Who will profit now DNA genie is out of the bottle?

Now the human genome project is complete, it may speed up new cures.
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The Independent Online

Now the champagne and cheering have subsided, the huge significance of the human genome project is finally dawning. With the whole of man's genetic code unravelled, the time has come to start making some real money out of it. Or, as Jonas Allsenas, a biotechnology analyst at ING Barings puts it: "We've got our treasure map, and there are about 100,000 'Xs' marking the spot."

Now the champagne and cheering have subsided, the huge significance of the human genome project is finally dawning. With the whole of man's genetic code unravelled, the time has come to start making some real money out of it. Or, as Jonas Allsenas, a biotechnology analyst at ING Barings puts it: "We've got our treasure map, and there are about 100,000 'Xs' marking the spot."

But the job of digging for the gold won't be easy, as, despite appearances, it is not something the biotech companies themselves have yet spent much time thinking about.

First, many of the 1,500 "companies" are little more than a collection of lab-coated PhDs, a deep bucket of funding and an annual report. Set up in a similar way to many internet dot coms, they've so far managed to get away with selling the market dreams - rather than revenue streams.

Secondly, until earlier this year, the only important industry target was getting the whole human genome dissected, catalogued and ready for use in the fight against disease.

When scientists started picking the genetic code apart in the early 1980s, the first discoveries looked impressive. Every so often, a gene would be found that played a critical role in a medical disorder, such as diabetes or asthma, promising a new route to a cure. The companies doing the mining touted themselves as the future of medicine. Then, with increasingly powerful computers, the rate of discovery soared from 200 genes a year to about 18,000. By the start of the 1990s a new truth emerged: individual genes could only ever be useful in the context of knowing the lot.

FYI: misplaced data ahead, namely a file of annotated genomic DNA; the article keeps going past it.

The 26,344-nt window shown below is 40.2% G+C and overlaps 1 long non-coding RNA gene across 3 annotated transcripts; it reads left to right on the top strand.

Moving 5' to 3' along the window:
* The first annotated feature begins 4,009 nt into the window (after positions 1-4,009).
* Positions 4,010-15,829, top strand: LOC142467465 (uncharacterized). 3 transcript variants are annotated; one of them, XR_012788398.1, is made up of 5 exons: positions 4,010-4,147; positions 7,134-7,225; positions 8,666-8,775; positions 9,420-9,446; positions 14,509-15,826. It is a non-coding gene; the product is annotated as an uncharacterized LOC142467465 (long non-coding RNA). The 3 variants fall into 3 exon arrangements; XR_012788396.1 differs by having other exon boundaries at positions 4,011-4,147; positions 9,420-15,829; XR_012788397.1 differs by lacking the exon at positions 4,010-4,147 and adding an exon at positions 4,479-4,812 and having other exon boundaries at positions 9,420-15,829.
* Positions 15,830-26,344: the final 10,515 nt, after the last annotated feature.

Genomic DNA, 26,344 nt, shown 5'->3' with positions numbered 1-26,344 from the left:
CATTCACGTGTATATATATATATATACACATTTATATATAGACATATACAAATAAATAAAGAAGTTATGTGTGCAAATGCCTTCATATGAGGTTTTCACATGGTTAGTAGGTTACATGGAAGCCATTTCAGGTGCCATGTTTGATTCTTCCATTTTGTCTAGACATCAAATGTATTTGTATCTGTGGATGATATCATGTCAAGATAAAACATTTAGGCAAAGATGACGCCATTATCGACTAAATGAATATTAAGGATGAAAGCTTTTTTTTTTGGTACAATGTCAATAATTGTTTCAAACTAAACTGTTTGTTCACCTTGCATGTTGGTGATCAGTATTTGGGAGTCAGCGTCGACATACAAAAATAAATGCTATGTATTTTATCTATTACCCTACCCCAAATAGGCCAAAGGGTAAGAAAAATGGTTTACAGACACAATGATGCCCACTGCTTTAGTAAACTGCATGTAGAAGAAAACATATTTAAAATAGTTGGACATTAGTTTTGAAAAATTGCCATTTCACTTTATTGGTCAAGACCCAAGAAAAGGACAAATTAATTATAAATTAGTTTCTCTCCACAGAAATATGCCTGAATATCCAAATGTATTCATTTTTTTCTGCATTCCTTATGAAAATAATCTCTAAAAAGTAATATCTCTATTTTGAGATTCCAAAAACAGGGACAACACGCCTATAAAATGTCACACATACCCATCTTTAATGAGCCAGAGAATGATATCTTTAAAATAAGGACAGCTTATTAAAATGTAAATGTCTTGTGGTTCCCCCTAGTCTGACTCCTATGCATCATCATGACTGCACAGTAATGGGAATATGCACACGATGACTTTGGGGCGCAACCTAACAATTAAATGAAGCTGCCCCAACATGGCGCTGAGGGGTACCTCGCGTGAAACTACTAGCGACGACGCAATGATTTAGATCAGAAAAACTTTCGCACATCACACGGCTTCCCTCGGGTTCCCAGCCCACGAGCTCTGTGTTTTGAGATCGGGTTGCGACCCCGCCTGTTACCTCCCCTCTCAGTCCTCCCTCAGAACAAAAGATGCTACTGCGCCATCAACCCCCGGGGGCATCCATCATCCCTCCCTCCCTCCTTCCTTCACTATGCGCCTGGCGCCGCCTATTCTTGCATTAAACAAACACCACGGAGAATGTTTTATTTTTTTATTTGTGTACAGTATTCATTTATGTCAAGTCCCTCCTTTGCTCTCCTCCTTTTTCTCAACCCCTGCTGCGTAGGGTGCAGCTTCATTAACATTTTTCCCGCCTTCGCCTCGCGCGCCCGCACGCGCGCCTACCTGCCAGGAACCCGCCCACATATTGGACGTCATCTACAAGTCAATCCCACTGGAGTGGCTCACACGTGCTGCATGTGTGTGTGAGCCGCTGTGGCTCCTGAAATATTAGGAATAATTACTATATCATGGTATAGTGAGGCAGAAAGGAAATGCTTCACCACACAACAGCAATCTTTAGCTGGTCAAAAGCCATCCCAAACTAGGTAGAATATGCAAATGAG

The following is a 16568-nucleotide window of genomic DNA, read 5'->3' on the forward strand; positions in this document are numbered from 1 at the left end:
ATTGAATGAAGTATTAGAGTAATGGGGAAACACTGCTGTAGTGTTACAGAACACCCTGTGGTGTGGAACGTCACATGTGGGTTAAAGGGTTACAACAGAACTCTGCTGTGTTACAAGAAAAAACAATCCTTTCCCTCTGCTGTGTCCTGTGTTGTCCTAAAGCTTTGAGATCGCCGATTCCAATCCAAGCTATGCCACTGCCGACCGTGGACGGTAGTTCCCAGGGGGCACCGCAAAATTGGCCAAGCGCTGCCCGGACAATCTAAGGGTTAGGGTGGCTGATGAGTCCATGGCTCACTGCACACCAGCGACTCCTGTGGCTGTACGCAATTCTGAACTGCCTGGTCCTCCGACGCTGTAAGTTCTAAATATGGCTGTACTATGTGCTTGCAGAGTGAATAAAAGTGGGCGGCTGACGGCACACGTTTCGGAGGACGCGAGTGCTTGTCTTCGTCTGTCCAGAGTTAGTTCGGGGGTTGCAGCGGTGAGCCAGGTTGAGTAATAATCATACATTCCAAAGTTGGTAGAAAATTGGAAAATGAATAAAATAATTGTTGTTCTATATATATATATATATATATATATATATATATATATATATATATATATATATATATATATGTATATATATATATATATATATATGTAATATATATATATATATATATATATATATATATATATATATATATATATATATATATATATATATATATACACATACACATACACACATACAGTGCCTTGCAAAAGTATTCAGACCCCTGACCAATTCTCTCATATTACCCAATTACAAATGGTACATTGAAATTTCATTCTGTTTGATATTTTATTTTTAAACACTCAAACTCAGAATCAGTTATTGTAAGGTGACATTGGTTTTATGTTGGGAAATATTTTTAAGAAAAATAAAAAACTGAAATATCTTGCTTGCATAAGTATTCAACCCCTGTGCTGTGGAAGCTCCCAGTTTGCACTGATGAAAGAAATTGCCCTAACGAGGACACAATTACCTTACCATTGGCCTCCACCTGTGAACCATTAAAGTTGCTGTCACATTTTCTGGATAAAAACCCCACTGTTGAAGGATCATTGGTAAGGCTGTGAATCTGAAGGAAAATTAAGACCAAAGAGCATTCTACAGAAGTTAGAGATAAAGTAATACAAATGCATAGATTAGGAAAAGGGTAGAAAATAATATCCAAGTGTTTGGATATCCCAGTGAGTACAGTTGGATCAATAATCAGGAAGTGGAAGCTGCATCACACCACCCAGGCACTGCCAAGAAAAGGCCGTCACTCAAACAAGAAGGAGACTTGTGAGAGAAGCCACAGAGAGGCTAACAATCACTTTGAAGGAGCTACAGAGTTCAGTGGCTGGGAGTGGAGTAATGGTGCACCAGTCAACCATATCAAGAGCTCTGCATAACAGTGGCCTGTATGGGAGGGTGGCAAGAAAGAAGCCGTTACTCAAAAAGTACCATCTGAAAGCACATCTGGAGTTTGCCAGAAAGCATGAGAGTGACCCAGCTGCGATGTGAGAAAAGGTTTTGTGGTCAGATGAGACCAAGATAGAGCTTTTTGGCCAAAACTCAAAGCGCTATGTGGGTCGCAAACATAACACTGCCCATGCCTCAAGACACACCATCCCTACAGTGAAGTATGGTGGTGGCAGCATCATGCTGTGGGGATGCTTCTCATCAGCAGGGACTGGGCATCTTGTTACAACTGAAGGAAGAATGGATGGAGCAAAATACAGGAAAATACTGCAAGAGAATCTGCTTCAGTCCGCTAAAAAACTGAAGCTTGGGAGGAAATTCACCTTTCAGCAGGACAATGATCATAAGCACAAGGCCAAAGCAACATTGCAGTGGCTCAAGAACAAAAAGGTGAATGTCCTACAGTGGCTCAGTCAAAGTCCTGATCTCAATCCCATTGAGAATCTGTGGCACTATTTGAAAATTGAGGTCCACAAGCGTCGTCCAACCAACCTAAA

As Professor Raj Parekh, chief scientific officer of Oxford Glycosciences explains: "Before the human genome was mapped, it was like trying to translate a foreign language with only half the letters. Now we have them all, we can get on with the business of working out what the script tells us about diseases."

And so the biotech firms' race to complete the genome project began, with all the runners furiously patenting their findings. Now it is over, investors are demanding to know whether their optimism will be rewarded. The biotechs' response has been slow, but the money-making schemes are just starting to appear.

Among the first to stick its head above the parapet is Incyte Genomics. The US-based company realised early on that the key lay in gene discovery, and built an impressive stack of supercomputers to do it. Its efforts have made Incyte the world's largest commercial holder of gene patents - it has 356 - followed by SmithKline Beecham with 197.

Incyte's plan is to put its fully catalogued genes on the internet, and then charge pharmaceutical firms to use them as a massive shortcut in their drug development programmes. The group hopes it will make its cash the same way Dolby did with stereo - by selling its knowledge to all comers rather than exploiting it itself.

Randy Scott, Incyte's president and chief scientific officer, believes his strategy marks a transitional period for the whole industry: "Previously, because of the high cost of finding the genes, only the really big players could get on with using them, and the period between discovery and working on disease treatments was long. Now we are making our database available to everyone, the pace of development will really speed up."

The effects could be even more far-reaching. If most other patent-holders follow suit, and the useful genes are made available for general use, the industry will enter a new phase. Professor Parekh believes much of the bio-tech work done to date will be written off as "pre-competitive". The real competition will come as developers race to drag the best cures out of the same gene. And all the scientists who have been focusing on discovery can now move to applications.

Mr Scott says it is in an environment of intense rivalry that the industry will start to blossom. The use of better, cheaper information could shave years off the generation of new drugs. Many of the smaller companies will probably end up disbanded or merged into one another, however, the overall impetus will be healthy.

But biotech analysts say the move by Incyte may signal another transition. The market popularity of all things genomic has caused some to forget the importance of the big drugs companies. With all the biotech research now in their hands, the pharmaceuticals are more likely to emerge as the eventual victors of the human genome project.

The general public was impressed to learn that the human genome had been mapped, but what it really craves is the first treatment for which genetic research is directly responsible. The likes of Incyte and its peers will continue to churn out the information, and many will do very well financially out of the licensing.

However, the moment one of the big drugs firms produces a bottle of gene-discovered medicine, many will assume the genomic pot of gold belongs to them.

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